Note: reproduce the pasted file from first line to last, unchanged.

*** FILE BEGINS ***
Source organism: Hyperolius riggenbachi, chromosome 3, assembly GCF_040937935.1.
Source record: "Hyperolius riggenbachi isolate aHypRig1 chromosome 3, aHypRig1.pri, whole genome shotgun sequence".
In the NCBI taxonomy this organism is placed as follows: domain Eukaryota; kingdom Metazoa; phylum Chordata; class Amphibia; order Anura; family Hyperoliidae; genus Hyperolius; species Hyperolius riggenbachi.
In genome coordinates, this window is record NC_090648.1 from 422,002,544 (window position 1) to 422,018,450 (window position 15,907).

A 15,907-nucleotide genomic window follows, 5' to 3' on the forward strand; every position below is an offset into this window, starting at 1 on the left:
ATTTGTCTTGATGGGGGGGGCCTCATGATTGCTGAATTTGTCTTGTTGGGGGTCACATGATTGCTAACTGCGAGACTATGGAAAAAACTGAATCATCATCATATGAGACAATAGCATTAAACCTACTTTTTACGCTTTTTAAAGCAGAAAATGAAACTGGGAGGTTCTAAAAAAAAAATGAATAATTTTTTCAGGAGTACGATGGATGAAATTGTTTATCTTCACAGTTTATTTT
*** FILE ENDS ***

Source organism: Hyperolius riggenbachi, chromosome 3, assembly GCF_040937935.1.
Source record: "Hyperolius riggenbachi isolate aHypRig1 chromosome 3, aHypRig1.pri, whole genome shotgun sequence".
In the NCBI taxonomy this organism is placed as follows: domain Eukaryota; kingdom Metazoa; phylum Chordata; class Amphibia; order Anura; family Hyperoliidae; genus Hyperolius; species Hyperolius riggenbachi.
In genome coordinates, this window is record NC_090648.1 from 422,002,544 (window position 1) to 422,018,450 (window position 15,907).

A 15,907-nucleotide genomic window follows, 5' to 3' on the forward strand; every position below is an offset into this window, starting at 1 on the left:
ATTTGTCTTGATGGGGGGGGCCTCATGATTGCTGAATTTGTCTTGTTGGGGGTCACATGATTGCTAACTGCGAGACTATGGAAAAAACTGAATCATCATCATATGAGACAATAGCATTAAACCTACTTTTTACGCTTTTTAAAGCAGAAAATGAAACTGGGAGGTTCTAAAAAAAAAATGAATAATTTTTTCAGGAGTACGATGGATGAAATTGTTTATCTTCACAGTTTATTTT